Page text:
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Politics & Government

Analysis: Senate candidate Morgan Harper tries to overcome 'the status quo'

U.S. Senate Democratic candidates Morgan Harper and Rep. Tim Ryan, D-Ohio, shake hands at the end of Ohio's U.S. Senate Democratic Primary Debate on Monday, March 28, 2022 at Central State University in Wilberforce, Ohio.
Joshua A. Bickel
/
POOL The Columbus Dispatch
U.S. Senate Democratic candidates Morgan Harper and Rep. Tim Ryan, D-Ohio, shake hands at the end of Ohio's U.S. Senate Democratic Primary Debate on Monday, March 28, 2022 at Central State University in Wilberforce, Ohio.

To say that Morgan Harper's campaign for the Democratic U.S. Senate nomination in Ohio is an underdog effort is an understatement. The boulder she is trying to push up that hill is enormous.

She is taking on U.S. Rep. Tim Ryan, who has represented the Mahoning Valley in Congress for two decades. He has an enormous advantage in money, a large lead in the polling and nearly all of the big-time endorsements, from Sen. Sherrod Brown to the Ohio AFL-CIO to the Ohio Democratic Party itself.

None of this seems to faze her.

She has a story to tell — the story of someone who spent the first nine months of her life in a foster home before being adopted by a Columbus school teacher; of a childhood spent in hard financial times as her mother was going through a bitter divorce.

She earned a scholarship that allowed her to have a first-class education at Tufts, Princeton and finally, Stanford, where she earned her law degree. She clerked at the U.S. District Court of Southern Ohio and served in the Obama administration at the Consumer Financial Protection Agency.

And Harper has also earned the street cred to present herself to Ohio Democrats as the "progressive" candidate with her resume in recent years — working at a non-profit committed to fighting to break up corporate monopolies and as co-founder of Columbus Stand Up!, a grassroots community organization that delivered 30,000 masks to residents during the pandemic, drove voters to the polls during the 2020 election, and transported people to their COVID-19 vaccination appointments.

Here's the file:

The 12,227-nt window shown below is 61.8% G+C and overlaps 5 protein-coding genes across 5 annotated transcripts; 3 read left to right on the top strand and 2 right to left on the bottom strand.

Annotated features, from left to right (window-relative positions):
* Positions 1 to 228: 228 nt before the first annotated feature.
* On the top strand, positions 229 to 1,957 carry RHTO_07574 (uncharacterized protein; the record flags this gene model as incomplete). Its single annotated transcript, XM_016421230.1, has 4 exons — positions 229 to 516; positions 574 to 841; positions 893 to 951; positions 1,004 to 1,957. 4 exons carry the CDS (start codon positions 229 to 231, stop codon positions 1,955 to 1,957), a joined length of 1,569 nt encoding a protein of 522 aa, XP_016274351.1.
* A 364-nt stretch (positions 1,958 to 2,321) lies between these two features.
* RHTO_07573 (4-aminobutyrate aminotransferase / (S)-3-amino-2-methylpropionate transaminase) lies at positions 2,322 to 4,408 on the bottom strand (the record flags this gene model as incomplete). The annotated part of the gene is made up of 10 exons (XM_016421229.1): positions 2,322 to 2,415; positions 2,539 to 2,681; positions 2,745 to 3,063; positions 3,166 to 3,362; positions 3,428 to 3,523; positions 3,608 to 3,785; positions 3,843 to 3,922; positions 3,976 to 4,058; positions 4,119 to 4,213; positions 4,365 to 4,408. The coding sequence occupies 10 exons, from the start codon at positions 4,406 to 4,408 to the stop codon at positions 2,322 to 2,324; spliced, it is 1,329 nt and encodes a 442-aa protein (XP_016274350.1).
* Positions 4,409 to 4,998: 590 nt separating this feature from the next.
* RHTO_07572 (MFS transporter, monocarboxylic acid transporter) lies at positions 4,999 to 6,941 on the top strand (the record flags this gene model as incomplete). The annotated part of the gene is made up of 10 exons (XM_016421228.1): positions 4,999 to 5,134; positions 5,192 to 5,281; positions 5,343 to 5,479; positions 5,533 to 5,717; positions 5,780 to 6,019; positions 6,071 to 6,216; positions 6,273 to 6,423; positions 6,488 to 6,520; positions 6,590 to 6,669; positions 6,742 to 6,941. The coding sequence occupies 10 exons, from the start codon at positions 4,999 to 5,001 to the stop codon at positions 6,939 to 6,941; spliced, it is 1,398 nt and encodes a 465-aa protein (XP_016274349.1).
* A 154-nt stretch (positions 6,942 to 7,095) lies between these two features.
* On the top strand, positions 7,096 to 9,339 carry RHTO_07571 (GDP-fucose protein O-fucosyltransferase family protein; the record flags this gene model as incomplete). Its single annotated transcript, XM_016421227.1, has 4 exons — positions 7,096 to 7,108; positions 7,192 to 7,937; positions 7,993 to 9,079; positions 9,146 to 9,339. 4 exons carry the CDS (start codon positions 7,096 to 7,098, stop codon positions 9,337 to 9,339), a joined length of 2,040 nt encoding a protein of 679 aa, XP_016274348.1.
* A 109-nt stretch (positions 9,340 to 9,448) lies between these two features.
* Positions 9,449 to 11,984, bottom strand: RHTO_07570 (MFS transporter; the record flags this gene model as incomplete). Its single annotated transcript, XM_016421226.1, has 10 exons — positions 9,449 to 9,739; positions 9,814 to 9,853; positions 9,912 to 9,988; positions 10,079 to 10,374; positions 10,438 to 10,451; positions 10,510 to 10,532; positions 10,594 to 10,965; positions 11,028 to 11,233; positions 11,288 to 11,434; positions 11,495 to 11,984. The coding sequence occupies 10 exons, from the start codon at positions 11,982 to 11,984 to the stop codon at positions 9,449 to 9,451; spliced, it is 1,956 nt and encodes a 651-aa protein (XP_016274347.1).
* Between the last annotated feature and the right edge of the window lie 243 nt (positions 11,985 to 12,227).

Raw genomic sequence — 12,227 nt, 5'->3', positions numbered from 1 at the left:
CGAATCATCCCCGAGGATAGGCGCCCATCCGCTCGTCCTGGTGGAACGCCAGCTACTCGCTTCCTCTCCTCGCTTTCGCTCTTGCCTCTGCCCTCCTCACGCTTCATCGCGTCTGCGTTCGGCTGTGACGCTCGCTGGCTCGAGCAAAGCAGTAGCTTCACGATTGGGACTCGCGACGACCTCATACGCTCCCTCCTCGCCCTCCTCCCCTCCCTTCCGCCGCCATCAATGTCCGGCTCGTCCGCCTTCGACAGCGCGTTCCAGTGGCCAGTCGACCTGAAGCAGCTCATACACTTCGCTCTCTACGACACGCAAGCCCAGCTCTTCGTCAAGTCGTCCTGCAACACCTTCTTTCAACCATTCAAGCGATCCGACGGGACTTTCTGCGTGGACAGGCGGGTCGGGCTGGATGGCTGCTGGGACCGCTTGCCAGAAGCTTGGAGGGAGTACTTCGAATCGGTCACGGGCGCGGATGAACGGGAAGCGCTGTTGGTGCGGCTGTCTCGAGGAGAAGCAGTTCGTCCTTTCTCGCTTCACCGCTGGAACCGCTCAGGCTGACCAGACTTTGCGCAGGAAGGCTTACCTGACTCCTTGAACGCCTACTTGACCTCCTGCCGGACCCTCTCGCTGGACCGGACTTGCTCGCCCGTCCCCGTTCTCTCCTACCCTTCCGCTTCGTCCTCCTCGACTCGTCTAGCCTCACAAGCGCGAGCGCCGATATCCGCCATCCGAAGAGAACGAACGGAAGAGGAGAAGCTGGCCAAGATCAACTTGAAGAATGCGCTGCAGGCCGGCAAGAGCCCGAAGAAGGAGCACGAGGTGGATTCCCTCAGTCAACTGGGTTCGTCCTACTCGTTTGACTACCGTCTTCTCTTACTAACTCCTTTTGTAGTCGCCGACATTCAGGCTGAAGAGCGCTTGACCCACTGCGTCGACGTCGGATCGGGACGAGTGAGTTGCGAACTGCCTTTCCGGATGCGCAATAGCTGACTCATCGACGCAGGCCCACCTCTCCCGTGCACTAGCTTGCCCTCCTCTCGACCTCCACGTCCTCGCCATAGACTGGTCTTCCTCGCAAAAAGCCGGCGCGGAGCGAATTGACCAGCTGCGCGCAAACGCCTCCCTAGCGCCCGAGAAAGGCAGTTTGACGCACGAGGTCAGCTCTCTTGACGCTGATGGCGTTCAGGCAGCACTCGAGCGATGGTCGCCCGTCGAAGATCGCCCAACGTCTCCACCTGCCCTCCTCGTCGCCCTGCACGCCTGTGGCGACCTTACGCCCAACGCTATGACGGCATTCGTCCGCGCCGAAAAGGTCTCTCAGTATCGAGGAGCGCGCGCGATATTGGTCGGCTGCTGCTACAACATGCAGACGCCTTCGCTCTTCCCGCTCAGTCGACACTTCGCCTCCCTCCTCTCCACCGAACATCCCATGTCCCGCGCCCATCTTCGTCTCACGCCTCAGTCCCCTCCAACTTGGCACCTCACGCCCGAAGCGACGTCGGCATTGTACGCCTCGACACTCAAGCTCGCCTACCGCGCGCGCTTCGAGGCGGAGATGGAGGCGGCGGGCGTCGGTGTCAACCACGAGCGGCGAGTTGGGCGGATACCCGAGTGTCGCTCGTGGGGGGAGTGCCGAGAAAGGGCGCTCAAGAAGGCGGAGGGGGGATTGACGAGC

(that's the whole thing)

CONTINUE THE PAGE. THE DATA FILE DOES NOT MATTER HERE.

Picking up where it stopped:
Now she is putting her community organizing skills to use in her first statewide political campaign. And she has turned out to be an indefatigable campaigner.

Earlier this week, on a brutally cold day that saw snow falling from the sky in mid-April, Harper was running from Dayton to Butler County to Norwood to drum up interest in Ohio's early voting period and to do the most important thing an underdog candidate can do — bang the drum to get out the vote.

During mid-afternoon, with a winter wind howling, she stood outside Hamilton County's Early Voting Center in Norwood with a handful of supporters, wearing a light jacket and a t-shirt that said "Morganize Against The World."

 Morgan Harper talks to early voters outside the Hamilton County Board of Elections on April 18, 2022.
Howard Wilkinson
/
WVXU
Morgan Harper talks to early voters outside the Hamilton County Board of Elections on April 18, 2022.

It was fairly quiet that afternoon; none of the long lines that were seen there in the 2020 presidential election. But her campaign had contacted some Hamilton County supporters who came out to meet the candidate and cast their early ballots.

Several supporters gathered around her as she gave a pep talk.

"Just keep spreading the word,'' Harper said. "Talk to your friends. Make sure they know about this campaign. Get them out to vote. That's the key — turnout. That's what we absolutely have to do."

Among the early voters who showed up were her uncle and aunt — Joseph G. Harper III and Judy Harper, of nearby Kennedy Heights.

"We are very proud of her,'' her uncle said. "She has come a long way."

 Morgan Harper with her uncle, Joseph G. Harper III, and aunt Judy Harper, both of Kennedy Heights outside the Hamilton County Board of Elections in Norwood, April 18.
Howard Wilkinson
/
WVXU
Morgan Harper with her uncle, Joseph G. Harper III, and aunt Judy Harper, both of Kennedy Heights outside the Hamilton County Board of Elections in Norwood, April 18.

The 38-year-old candidate had her David-versus-Goliath moment on March 28, at a theater at Central State University. It was her one shot at a head-to-head debate, televised statewide, with Ryan, her principal opponent.

She took advantage of the opportunity, using almost every question put to her as an opportunity to point out what she sees as weaknesses in Ryan's campaign — including his fairly recent conversion to a pro-choice position on abortion and his record of taking hundreds of thousands of dollars in campaign contributions from the military defense industry.

About all Ryan could say in response was that defense contractors are important job creators in Ohio and that he represents the workers, not the CEOs.

"I knew this would probably be my only chance to raise these issues with the congressman in a statewide forum," Harper told me in Norwood. "I needed to make my point that the status quo is not good enough. People want people representing them in Congress who are going to work for them, not special interests."

There were a lot of people in the Democratic Party scratching their heads earlier this year when Harper agreed twice to debate Josh Mandel, perhaps the most strident of the seven Republican Senate candidates in what has been a raucous primary contest.

Harper's campaign rolled out a six-figure TV ad buy earlier this month for a 30-second ad aimed at introducing her to Ohio's Democratic primary voters. But it came out just after Ryan had launched a $3.3 million TV ad campaign in which he blamed China for Ohio's economic troubles.

Another example of the David-versus-Goliath nature of this race.

Morgan Harper has the slingshot; now we will see if she has the aim.
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